Ep. 1410: Where we tour the Crystal Cove with Scott Stein Video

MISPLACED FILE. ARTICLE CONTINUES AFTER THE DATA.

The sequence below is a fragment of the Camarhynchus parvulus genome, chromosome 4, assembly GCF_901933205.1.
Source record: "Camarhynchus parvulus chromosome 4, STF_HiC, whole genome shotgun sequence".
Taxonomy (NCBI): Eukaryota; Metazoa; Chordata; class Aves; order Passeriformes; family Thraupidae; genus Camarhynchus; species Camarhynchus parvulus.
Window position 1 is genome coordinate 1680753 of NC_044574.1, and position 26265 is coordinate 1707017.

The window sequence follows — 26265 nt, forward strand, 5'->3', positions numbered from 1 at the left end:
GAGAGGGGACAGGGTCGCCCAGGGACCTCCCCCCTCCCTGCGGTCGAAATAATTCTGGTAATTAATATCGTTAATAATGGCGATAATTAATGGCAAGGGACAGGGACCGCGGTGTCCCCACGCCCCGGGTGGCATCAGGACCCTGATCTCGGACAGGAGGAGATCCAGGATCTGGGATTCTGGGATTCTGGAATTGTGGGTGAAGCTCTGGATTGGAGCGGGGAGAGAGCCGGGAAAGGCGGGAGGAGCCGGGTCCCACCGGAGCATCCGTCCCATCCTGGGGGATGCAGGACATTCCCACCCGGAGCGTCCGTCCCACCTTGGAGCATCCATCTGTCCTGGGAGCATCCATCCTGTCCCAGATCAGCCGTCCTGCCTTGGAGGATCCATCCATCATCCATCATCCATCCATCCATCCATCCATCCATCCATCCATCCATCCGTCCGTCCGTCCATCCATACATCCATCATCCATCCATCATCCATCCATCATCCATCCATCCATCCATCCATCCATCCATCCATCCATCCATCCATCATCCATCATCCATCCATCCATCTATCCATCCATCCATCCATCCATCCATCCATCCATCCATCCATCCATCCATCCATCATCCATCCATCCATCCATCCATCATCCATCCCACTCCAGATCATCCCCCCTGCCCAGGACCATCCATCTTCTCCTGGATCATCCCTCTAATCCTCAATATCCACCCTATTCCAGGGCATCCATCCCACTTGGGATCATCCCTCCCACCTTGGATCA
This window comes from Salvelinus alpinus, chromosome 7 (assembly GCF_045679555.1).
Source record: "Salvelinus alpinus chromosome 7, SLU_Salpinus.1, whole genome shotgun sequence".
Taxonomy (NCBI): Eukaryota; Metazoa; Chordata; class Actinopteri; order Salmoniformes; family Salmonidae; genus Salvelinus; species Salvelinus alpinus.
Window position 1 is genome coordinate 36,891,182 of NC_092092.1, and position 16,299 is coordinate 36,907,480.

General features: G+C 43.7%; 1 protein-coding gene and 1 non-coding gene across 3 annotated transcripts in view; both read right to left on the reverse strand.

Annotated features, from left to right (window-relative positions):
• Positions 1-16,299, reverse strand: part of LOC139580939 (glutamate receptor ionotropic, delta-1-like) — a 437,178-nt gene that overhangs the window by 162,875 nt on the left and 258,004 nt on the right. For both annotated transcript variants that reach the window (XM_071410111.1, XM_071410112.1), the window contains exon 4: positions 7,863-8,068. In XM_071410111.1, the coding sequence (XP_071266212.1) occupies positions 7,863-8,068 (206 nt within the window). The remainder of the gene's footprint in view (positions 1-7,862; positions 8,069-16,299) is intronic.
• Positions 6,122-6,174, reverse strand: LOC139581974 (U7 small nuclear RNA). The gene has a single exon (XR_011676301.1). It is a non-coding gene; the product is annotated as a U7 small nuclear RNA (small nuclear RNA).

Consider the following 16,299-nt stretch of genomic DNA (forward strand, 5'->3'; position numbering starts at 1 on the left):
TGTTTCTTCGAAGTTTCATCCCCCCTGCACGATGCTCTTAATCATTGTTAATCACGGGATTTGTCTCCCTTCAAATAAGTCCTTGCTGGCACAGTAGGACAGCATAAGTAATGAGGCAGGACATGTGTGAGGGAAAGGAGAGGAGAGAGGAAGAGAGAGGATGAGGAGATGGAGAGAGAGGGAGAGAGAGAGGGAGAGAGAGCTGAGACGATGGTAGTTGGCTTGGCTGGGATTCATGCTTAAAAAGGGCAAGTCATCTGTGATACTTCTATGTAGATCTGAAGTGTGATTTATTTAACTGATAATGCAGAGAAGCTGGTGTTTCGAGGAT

Ep. 1410: Where we tour the Crystal Cove with Scott Stein Video Transcript